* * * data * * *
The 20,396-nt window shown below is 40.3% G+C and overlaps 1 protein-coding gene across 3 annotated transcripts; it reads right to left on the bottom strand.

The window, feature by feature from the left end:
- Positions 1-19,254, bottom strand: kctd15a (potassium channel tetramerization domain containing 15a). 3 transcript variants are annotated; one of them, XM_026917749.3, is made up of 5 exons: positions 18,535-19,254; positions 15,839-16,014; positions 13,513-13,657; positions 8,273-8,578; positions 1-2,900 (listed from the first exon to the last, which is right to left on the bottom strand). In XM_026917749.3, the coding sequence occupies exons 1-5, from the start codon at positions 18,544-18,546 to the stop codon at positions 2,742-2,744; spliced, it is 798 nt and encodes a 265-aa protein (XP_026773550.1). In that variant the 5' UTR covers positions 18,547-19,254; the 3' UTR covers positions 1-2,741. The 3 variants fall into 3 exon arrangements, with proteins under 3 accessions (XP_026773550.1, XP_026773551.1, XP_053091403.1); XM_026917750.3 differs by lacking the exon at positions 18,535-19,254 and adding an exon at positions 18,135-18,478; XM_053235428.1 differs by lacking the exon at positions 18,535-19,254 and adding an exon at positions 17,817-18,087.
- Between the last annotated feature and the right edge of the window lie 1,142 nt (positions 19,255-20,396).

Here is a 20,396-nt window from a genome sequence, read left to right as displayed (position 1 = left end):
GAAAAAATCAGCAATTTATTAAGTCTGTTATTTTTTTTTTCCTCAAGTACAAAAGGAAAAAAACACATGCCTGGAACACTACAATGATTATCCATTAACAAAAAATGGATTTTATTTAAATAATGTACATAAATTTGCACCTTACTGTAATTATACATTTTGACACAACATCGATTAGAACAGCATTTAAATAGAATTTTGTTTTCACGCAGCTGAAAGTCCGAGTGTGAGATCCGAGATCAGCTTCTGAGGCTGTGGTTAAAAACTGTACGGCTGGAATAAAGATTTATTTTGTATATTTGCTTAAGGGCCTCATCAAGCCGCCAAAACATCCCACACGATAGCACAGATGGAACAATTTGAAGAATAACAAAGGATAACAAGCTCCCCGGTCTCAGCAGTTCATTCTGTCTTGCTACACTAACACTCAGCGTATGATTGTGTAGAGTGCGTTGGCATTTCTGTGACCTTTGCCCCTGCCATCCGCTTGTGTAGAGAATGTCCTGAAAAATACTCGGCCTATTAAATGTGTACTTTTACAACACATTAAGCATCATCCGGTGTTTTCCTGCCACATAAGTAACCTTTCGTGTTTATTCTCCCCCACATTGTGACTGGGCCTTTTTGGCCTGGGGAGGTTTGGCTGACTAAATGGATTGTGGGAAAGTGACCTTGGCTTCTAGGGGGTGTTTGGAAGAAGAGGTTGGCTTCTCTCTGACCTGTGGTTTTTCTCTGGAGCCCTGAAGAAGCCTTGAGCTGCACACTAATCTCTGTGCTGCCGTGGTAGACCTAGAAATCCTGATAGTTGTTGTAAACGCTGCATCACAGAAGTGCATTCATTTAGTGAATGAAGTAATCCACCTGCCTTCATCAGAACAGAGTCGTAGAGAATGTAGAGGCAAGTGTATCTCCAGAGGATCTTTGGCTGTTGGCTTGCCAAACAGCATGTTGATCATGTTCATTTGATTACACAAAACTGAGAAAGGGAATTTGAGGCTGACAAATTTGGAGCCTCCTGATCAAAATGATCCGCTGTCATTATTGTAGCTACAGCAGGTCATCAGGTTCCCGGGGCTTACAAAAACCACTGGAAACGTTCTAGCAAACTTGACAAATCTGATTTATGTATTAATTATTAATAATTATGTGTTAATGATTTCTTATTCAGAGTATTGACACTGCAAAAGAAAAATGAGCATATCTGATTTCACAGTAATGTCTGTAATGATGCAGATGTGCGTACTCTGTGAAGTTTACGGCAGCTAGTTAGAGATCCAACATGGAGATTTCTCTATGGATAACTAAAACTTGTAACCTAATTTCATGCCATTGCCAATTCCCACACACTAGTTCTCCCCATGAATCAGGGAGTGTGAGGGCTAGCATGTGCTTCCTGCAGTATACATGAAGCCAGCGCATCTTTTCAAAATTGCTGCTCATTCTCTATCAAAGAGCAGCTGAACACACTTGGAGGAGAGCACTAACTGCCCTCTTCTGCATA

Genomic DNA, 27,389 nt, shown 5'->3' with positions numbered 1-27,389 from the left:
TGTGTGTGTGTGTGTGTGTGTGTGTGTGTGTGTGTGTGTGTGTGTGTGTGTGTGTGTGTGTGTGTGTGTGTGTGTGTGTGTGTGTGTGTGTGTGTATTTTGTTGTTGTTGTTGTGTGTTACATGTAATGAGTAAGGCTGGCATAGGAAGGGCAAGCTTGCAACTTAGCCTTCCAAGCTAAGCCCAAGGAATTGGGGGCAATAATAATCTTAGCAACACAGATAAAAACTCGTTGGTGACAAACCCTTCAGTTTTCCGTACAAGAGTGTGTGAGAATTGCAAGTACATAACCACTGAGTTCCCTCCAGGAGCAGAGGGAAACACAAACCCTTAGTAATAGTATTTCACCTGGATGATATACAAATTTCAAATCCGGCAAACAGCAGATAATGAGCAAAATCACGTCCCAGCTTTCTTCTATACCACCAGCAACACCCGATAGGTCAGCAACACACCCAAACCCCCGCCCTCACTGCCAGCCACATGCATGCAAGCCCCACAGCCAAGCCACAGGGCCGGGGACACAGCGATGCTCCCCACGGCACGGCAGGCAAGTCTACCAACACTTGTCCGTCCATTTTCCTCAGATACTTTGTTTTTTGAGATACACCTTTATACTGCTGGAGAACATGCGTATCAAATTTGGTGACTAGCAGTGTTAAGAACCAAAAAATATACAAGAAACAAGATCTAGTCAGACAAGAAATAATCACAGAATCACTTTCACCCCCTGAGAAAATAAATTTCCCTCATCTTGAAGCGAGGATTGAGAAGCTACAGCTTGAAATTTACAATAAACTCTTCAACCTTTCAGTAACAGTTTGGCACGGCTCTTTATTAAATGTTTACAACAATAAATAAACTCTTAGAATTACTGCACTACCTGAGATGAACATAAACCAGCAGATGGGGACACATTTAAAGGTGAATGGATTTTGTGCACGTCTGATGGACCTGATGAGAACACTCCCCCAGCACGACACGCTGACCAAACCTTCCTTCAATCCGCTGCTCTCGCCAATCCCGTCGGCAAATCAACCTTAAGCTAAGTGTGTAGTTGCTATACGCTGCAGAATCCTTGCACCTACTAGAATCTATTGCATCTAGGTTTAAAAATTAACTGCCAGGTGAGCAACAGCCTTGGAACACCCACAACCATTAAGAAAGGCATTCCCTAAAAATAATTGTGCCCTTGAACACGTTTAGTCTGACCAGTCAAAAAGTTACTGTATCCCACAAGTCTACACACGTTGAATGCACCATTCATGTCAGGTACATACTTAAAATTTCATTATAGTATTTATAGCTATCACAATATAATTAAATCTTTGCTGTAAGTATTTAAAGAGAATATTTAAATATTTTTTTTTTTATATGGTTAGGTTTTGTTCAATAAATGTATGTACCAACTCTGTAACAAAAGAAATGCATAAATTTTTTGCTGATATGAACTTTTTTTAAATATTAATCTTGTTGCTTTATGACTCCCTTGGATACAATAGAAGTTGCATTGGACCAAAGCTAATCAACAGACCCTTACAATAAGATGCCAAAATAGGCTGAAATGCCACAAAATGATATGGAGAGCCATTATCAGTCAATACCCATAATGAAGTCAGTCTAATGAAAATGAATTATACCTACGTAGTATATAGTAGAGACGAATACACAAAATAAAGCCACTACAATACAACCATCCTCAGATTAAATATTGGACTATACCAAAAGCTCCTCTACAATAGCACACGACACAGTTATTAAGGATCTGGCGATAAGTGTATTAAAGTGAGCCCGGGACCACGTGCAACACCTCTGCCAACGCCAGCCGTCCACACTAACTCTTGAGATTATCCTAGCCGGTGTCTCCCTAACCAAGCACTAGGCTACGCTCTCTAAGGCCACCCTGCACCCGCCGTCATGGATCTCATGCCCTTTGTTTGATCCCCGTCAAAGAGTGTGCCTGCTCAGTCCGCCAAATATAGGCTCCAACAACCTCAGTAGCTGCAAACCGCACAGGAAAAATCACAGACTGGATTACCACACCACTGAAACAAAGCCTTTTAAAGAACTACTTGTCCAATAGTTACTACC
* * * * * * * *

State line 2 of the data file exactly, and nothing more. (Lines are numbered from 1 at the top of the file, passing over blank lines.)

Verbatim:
The window, feature by feature from the left end: